Cooper said one key to her recovery was having access to Methodist Rehabilitation Center’s Quest program, an outpatient service in Jackson that helps brain injury survivors make the transition back to school, work and community life. “They’re a wonderful group of people who give enormous energy, spirit and devotion to their patients,” she said. “God is using them daily to help patients get their lives back.”
A classic go-getter, Cooper arrived at Quest in August of 2003, ready to devote all her energies to reclaiming her rung on the corporate ladder. “She wanted to go back to work from the moment she stepped in the door,” said Dr. Clea Evans, a neuropsychologist at Quest. “She threw herself 100 percent into therapy.”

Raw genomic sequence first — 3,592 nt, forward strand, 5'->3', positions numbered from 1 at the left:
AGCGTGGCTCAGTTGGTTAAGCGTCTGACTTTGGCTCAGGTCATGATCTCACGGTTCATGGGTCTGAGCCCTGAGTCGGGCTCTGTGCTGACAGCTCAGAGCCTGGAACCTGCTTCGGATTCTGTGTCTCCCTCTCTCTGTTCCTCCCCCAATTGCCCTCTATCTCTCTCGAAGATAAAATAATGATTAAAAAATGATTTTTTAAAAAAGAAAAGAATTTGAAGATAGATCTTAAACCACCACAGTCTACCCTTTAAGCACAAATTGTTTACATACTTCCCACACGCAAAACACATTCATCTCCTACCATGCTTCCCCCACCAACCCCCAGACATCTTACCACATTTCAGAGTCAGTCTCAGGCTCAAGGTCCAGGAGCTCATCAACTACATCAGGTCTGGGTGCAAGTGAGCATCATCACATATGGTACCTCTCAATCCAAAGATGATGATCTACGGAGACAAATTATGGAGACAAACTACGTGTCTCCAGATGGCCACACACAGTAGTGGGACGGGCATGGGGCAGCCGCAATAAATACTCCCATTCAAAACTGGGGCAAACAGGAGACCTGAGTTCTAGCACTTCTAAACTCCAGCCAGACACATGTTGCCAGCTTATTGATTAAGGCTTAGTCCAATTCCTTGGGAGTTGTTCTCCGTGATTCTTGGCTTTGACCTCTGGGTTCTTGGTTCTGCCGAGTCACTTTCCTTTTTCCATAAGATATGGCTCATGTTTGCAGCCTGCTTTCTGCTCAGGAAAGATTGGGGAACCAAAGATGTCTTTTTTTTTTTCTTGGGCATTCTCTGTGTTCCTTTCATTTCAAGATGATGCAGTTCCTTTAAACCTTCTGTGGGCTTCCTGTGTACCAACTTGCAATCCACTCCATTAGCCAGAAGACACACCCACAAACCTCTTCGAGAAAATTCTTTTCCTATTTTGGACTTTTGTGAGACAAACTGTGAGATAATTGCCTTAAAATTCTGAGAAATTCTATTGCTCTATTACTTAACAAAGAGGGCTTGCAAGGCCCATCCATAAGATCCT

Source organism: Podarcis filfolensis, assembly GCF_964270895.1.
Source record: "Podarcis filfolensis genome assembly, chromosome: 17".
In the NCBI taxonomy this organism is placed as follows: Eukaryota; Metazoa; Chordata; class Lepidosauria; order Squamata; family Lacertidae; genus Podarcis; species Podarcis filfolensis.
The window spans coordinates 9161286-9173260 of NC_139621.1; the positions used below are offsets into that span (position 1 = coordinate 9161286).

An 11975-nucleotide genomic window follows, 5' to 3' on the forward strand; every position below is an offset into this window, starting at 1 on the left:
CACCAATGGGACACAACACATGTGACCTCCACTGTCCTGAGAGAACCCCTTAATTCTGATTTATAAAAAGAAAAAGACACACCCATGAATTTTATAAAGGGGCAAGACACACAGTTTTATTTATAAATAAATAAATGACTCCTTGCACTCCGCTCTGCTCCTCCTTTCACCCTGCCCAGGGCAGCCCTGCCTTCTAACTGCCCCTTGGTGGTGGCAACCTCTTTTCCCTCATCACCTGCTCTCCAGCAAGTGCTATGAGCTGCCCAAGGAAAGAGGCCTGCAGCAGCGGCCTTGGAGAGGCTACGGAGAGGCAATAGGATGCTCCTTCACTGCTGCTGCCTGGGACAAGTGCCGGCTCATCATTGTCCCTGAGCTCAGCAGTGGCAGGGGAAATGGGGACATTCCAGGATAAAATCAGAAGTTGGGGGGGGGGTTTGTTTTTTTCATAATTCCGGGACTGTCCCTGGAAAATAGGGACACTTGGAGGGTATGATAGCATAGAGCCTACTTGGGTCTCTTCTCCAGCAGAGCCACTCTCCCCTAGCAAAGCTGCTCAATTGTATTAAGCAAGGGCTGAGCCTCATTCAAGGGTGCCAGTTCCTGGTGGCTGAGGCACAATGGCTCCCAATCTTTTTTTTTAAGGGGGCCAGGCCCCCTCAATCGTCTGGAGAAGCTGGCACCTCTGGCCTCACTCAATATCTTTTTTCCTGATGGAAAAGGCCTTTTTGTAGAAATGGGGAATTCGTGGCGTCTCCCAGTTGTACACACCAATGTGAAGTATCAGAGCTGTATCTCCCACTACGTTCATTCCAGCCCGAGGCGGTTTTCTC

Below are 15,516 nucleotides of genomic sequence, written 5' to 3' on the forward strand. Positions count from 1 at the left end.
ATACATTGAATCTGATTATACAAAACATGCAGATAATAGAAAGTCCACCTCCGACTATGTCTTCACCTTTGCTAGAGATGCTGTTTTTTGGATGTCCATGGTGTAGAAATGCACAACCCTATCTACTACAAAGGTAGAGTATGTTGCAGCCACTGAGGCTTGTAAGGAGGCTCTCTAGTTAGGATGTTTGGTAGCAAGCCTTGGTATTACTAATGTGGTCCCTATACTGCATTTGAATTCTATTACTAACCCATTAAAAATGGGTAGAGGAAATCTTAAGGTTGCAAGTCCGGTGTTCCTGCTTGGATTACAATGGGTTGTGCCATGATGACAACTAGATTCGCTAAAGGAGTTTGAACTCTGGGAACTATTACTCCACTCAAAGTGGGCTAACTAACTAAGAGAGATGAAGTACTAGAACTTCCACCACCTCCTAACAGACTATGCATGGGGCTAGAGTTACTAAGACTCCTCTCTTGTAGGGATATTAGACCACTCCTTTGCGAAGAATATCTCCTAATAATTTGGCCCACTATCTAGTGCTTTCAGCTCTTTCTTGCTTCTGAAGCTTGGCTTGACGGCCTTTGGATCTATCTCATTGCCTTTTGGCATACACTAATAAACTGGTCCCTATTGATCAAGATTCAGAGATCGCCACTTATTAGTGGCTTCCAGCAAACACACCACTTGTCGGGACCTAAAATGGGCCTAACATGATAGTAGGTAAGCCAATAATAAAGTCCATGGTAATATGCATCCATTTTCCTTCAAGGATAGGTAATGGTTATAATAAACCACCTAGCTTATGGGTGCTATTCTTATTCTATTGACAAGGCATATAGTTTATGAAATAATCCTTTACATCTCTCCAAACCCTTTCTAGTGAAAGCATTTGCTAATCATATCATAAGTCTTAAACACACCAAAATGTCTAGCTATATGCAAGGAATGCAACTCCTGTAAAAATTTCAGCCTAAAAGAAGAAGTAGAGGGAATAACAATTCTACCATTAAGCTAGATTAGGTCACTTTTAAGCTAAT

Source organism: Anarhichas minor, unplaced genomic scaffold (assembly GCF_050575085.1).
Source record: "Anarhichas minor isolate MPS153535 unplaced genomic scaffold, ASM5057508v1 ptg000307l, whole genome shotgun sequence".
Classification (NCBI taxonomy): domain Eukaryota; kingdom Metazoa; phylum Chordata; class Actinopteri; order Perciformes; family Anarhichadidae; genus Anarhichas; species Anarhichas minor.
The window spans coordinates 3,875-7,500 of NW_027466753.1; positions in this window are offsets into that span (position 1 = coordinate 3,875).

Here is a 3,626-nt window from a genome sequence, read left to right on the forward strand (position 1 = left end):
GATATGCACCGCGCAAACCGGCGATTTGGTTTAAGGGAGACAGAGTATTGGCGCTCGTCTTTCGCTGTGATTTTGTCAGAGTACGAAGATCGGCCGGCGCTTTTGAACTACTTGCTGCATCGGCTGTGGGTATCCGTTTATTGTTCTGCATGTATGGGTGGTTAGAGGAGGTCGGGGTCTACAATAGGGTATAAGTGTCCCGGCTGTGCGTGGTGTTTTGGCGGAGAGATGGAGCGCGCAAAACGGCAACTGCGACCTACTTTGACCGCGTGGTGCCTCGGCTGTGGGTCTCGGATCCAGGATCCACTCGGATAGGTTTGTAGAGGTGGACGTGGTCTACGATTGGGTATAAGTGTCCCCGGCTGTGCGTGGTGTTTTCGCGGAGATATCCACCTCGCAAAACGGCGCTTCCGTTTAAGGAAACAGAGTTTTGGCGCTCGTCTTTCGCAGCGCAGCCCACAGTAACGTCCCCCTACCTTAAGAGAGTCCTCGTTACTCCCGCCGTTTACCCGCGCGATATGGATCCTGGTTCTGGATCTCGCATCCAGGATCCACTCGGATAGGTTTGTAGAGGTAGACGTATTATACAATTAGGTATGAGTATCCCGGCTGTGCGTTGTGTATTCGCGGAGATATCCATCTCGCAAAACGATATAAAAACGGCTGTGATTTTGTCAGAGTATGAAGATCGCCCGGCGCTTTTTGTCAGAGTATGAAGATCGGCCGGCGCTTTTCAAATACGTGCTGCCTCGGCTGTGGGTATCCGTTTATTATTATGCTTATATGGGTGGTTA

Still, it remained to be seen whether Cooper’s abilities would support her ambitions. Anoxic brain injuries can be particularly damaging to areas of the brain associated with memory.
Cooper had little trouble recalling her distant past, which is not unusual for brain injury survivors. True amnesiacs are more common in soap operas and movie scripts than they are in the real world, said Dr. Mark Sherer, director of Methodist’s neuropsychology program.
In reality, people like Cooper more often experience problems with “recent memories—post event,” explained Sherer. Still, few have the extreme loss of short term memory dramatized in movies like “50 First Dates” and “Finding Nemo.”
“I hate to watch those kinds of movies,” said Dr. Stuart Yablon, a rehabilitation physician and medical director for Methodist’s brain injury program. “I can’t help but want to throw things at the screen. It makes me wonder who they talked to about brain injuries.”